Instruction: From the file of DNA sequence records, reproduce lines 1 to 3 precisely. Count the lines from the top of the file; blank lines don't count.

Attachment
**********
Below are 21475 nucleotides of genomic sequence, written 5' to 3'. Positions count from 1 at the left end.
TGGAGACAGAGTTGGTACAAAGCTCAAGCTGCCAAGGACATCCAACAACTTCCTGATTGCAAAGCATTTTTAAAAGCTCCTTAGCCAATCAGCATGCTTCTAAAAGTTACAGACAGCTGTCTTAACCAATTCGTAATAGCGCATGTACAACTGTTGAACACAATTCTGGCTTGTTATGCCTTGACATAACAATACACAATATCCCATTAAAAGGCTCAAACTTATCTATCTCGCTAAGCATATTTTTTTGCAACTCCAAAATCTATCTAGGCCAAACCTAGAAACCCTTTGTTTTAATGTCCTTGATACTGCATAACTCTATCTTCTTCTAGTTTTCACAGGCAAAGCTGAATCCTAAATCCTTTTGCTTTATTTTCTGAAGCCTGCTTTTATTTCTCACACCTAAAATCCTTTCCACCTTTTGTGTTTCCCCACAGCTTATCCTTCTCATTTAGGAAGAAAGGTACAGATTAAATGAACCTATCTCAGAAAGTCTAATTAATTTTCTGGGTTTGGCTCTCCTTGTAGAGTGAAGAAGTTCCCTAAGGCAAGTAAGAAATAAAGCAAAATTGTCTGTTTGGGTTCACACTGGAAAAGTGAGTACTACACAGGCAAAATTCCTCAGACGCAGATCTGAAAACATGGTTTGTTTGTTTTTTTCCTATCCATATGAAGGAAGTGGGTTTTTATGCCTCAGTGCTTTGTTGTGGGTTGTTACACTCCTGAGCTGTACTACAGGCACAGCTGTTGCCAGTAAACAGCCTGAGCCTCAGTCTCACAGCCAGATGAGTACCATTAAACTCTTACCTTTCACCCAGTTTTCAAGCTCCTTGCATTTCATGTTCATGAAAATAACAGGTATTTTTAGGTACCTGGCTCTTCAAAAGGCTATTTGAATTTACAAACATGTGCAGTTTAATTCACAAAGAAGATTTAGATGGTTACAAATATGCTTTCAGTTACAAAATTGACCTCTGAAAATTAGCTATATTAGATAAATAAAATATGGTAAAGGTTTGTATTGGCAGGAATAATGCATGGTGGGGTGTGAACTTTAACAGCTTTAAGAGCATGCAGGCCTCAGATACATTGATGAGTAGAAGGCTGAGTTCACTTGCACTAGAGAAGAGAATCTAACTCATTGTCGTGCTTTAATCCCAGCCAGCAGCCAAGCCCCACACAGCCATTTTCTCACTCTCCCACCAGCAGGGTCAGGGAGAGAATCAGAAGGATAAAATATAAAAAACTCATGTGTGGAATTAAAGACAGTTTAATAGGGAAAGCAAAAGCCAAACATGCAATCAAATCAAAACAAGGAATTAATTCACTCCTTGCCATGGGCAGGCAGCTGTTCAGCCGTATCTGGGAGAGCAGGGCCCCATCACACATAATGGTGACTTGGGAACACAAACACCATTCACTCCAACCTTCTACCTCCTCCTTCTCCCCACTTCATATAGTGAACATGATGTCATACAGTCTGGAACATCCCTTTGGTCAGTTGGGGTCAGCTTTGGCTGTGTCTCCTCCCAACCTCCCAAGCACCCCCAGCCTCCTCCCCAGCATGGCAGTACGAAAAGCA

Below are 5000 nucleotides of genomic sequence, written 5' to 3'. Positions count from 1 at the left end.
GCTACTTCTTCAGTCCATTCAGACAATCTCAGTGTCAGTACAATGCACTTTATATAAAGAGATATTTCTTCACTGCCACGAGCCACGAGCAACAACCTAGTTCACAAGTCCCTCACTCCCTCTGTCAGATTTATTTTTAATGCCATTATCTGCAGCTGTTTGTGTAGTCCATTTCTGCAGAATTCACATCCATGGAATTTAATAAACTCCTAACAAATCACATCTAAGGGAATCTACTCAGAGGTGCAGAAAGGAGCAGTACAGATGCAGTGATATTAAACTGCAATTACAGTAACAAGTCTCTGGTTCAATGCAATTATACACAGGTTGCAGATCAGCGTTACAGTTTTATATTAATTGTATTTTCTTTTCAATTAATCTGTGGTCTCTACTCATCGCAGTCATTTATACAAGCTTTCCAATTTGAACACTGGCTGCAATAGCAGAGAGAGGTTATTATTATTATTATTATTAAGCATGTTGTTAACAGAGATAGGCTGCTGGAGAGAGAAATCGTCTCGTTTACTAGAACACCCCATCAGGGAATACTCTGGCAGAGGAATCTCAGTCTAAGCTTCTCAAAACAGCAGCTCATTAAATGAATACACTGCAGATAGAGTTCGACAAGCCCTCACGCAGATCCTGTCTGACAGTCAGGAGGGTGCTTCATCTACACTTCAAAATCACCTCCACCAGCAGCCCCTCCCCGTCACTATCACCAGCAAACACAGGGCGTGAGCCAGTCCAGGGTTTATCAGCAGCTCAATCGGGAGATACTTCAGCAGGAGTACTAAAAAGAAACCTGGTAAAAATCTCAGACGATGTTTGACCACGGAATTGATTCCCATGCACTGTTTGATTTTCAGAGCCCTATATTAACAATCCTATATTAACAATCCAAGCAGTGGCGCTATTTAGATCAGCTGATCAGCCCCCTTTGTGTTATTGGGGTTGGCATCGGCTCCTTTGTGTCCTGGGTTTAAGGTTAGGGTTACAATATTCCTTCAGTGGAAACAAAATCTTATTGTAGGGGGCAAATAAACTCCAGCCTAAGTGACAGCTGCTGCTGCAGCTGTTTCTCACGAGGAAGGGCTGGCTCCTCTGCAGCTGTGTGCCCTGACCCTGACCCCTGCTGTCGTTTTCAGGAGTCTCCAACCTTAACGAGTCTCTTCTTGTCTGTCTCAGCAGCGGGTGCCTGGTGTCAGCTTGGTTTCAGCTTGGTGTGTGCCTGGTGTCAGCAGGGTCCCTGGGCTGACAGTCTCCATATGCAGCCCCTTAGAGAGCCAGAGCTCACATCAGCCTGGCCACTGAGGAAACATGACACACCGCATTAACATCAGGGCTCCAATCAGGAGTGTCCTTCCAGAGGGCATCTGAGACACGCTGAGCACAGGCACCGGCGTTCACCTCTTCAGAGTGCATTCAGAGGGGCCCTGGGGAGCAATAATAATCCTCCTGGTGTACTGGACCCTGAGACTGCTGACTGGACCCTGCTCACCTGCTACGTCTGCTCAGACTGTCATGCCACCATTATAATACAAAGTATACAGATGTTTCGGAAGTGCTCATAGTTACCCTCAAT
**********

Below are 21475 nucleotides of genomic sequence, written 5' to 3'. Positions count from 1 at the left end.
TGGAGACAGAGTTGGTACAAAGCTCAAGCTGCCAAGGACATCCAACAACTTCCTGATTGCAAAGCATTTTTAAAAGCTCCTTAGCCAATCAGCATGCTTCTAAAAGTTACAGACAGCTGTCTTAACCAATTCGTAATAGCGCATGTACAACTGTTGAACACAATTCTGGCTTGTTATGCCTTGACATAACAATACACAATATCCCATTAAAAGGCTCAAACTTATCTATCTCGCTAAGCATATTTTTTTGCAACTCCAAAATCTATCTAGGCCAAACCTAGAAACCCTTTGTTTTAATGTCCTTGATACTGCATAACTCTATCTTCTTCTAGTTTTCACAGGCAAAGCTGAATCCTAAATCCTTTTGCTTTATTTTCTGAAGCCTGCTTTTATTTCTCACACCTAAAATCCTTTCCACCTTTTGTGTTTCCCCACAGCTTATCCTTCTCATTTAGGAAGAAAGGTACAGATTAAATGAACCTATCTCAGAAAGTCTAATTAATTTTCTGGGTTTGGCTCTCCTTGTAGAGTGAAGAAGTTCCCTAAGGCAAGTAAGAAATAAAGCAAAATTGTCTGTTTGGGTTCACACTGGAAAAGTGAGTACTACACAGGCAAAATTCCTCAGACGCAGATCTGAAAACATGGTTTGTTTGTTTTTTTCCTATCCATATGAAGGAAGTGGGTTTTTATGCCTCAGTGCTTTGTTGTGGGTTGTTACACTCCTGAGCTGTACTACAGGCACAGCTGTTGCCAGTAAACAGCCTGAGCCTCAGTCTCACAGCCAGATGAGTACCATTAAACTCTTACCTTTCACCCAGTTTTCAAGCTCCTTGCATTTCATGTTCATGAAAATAACAGGTATTTTTAGGTACCTGGCTCTTCAAAAGGCTATTTGAATTTACAAACATGTGCAGTTTAATTCACAAAGAAGATTTAGATGGTTACAAATATGCTTTCAGTTACAAAATTGACCTCTGAAAATTAGCTATATTAGATAAATAAAATATGGTAAAGGTTTGTATTGGCAGGAATAATGCATGGTGGGGTGTGAACTTTAACAGCTTTAAGAGCATGCAGGCCTCAGATACATTGATGAGTAGAAGGCTGAGTTCACTTGCACTAGAGAAGAGAATCTAACTCATTGTCGTGCTTTAATCCCAGCCAGCAGCCAAGCCCCACACAGCCATTTTCTCACTCTCCCACCAGCAGGGTCAGGGAGAGAATCAGAAGGATAAAATATAAAAAACTCATGTGTGGAATTAAAGACAGTTTAATAGGGAAAGCAAAAGCCAAACATGCAATCAAATCAAAACAAGGAATTAATTCACTCCTTGCCATGGGCAGGCAGCTGTTCAGCCGTATCTGGGAGAGCAGGGCCCCATCACACATAATGGTGACTTGGGAACACAAACACCATTCACTCCAACCTTCTACCTCCTCCTTCTCCCCACTTCATATAGTGAACATGATGTCATACAGTCTGGAACATCCCTTTGGTCAGTTGGGGTCAGCTTTGGCTGTGTCTCCTCCCAACCTCCCAAGCACCCCCAGCCTCCTCCCCAGCATGGCAGTACGAAAAGCA

Below are 5000 nucleotides of genomic sequence, written 5' to 3'. Positions count from 1 at the left end.